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Senior Living CommunitiesActive Adult Proves Resilient in Pandemic, Providers Hope for Surge in Demand | #seniorliving | #elderly | #seniors

Active Adult Proves Resilient in Pandemic, Providers Hope for Surge in Demand | #seniorliving | #elderly | #seniors


The Covid-19 pandemic continues to take a toll on the senior living industry, but for some active adult providers, the impact has been less severe — and they are hoping that translates into a surge of demand once case counts dwindle.

The resiliency of active adult, in terms of move-in velocity and sales leads, complicates the notion that needs-based demand has held up better and will return more quickly to the sector. And if rental active adult communities weather the pandemic well, recent investor interest in the sector could become even hotter.

There are various factors that combine to explain active adult’s performance. The product type tends to offer rates much lower than independent living communities, which can be a selling point amid an economic downturn caused by a pandemic.

Active adult residents are also typically more free to have visitors as they please, with many communities having private entrances in units. For older adults and their families, that distinction alone might be the deciding factor regarding whether to move in.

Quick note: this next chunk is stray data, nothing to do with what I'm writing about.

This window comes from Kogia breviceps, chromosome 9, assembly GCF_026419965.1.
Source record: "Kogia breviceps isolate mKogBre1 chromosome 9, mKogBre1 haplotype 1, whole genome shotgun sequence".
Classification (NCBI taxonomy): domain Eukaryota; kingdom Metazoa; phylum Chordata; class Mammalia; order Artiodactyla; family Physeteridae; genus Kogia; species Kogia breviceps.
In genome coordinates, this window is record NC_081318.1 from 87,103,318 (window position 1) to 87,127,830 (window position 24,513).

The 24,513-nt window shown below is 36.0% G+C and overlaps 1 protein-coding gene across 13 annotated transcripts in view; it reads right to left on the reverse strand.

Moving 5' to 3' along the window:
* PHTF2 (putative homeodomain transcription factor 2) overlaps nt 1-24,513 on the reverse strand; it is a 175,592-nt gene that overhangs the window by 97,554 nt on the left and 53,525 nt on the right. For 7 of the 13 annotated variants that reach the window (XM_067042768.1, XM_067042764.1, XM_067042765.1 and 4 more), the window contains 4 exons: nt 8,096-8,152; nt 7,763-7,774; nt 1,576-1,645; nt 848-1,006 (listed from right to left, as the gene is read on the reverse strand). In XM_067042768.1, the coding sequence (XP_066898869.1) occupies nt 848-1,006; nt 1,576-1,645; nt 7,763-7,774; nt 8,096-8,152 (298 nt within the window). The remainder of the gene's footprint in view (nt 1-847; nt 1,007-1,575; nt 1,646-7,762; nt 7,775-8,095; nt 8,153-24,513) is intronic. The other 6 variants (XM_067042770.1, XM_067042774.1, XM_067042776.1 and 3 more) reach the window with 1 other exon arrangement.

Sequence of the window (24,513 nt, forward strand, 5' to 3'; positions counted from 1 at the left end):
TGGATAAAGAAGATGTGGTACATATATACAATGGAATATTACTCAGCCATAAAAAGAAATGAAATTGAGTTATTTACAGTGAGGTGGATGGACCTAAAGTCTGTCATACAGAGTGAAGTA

And while active adult communities don’t offer the same robust slate of services as independent living, many do still offer certain concierge services, resort-style amenities and some activities programming.

Whatever the reason, many active adult communities are performing relatively better than the more traditional independent living peers in their markets. And that has given confidence to operators in the space, including active adult newcomer Vitality Living, that demand will remain higher in the months and years ahead as aging baby boomers look to downsize.

“[Active adult] gives you a lot more freedom and flexibility, both in the lifestyle and financially, and I think that’s attractive,” Vitality Living Founder and CEO Chris Guay told Senior Housing News.

Active adult momentum

Throughout 2020, many active adult providers reported stronger census and higher move-in rates than their senior living counterparts. And that is evidenced in new data from Sherpa, a St. Louis-based firm offering a sales enablement platform, providing methodology, CRM technology and sales analytics to the senior living industry.

Active adult communities tracked by Sherpa saw an average of about four move-ins per month in 2020, with a tour-to-move-in ratio of about 30%, according to the latest data. By comparison, independent living communities also tracked by the firm saw about two move-ins per month in 2020, with a tour-to-move-in ratio of about 17%.

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Independent living communities saw more new leads per month in 2020, averaging 30 versus the active adult sectors’ 20, according to the data. But active adult communities spent more time on average in the “selling zone” with leads at an average of three hours and 45 minutes, versus one hour and 30 minutes for independent living communities.